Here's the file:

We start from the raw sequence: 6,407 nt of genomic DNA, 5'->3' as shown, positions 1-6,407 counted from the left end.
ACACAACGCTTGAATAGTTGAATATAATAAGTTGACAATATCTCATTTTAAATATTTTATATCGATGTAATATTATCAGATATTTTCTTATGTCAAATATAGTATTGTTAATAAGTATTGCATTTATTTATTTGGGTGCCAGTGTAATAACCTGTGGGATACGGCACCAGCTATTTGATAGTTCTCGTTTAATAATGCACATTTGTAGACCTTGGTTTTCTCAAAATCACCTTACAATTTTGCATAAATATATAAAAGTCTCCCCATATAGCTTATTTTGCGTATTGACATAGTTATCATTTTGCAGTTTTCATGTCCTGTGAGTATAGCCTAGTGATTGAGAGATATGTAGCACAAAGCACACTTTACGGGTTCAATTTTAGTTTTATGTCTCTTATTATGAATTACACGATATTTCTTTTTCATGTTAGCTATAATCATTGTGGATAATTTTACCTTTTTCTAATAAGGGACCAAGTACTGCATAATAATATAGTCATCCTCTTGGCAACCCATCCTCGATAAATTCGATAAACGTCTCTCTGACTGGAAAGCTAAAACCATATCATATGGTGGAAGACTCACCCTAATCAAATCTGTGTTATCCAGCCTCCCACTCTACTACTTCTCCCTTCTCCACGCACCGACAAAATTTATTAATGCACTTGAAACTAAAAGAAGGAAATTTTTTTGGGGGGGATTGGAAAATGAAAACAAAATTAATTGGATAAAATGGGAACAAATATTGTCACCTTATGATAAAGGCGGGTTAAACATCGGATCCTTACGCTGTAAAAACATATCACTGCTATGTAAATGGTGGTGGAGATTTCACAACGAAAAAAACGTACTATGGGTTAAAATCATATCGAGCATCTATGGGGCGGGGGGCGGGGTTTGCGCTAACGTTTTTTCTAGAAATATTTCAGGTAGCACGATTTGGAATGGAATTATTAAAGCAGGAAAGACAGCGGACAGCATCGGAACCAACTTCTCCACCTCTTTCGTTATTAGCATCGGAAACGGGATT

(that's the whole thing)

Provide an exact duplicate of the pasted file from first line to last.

We start from the raw sequence: 6,407 nt of genomic DNA, 5'->3' as shown, positions 1-6,407 counted from the left end.
ACACAACGCTTGAATAGTTGAATATAATAAGTTGACAATATCTCATTTTAAATATTTTATATCGATGTAATATTATCAGATATTTTCTTATGTCAAATATAGTATTGTTAATAAGTATTGCATTTATTTATTTGGGTGCCAGTGTAATAACCTGTGGGATACGGCACCAGCTATTTGATAGTTCTCGTTTAATAATGCACATTTGTAGACCTTGGTTTTCTCAAAATCACCTTACAATTTTGCATAAATATATAAAAGTCTCCCCATATAGCTTATTTTGCGTATTGACATAGTTATCATTTTGCAGTTTTCATGTCCTGTGAGTATAGCCTAGTGATTGAGAGATATGTAGCACAAAGCACACTTTACGGGTTCAATTTTAGTTTTATGTCTCTTATTATGAATTACACGATATTTCTTTTTCATGTTAGCTATAATCATTGTGGATAATTTTACCTTTTTCTAATAAGGGACCAAGTACTGCATAATAATATAGTCATCCTCTTGGCAACCCATCCTCGATAAATTCGATAAACGTCTCTCTGACTGGAAAGCTAAAACCATATCATATGGTGGAAGACTCACCCTAATCAAATCTGTGTTATCCAGCCTCCCACTCTACTACTTCTCCCTTCTCCACGCACCGACAAAATTTATTAATGCACTTGAAACTAAAAGAAGGAAATTTTTTTGGGGGGGATTGGAAAATGAAAACAAAATTAATTGGATAAAATGGGAACAAATATTGTCACCTTATGATAAAGGCGGGTTAAACATCGGATCCTTACGCTGTAAAAACATATCACTGCTATGTAAATGGTGGTGGAGATTTCACAACGAAAAAAACGTACTATGGGTTAAAATCATATCGAGCATCTATGGGGCGGGGGGCGGGGTTTGCGCTAACGTTTTTTCTAGAAATATTTCAGGTAGCACGATTTGGAATGGAATTATTAAAGCAGGAAAGACAGCGGACAGCATCGGAACCAACTTCTCCACCTCTTTCGTTATTAGCATCGGAAACGGGATT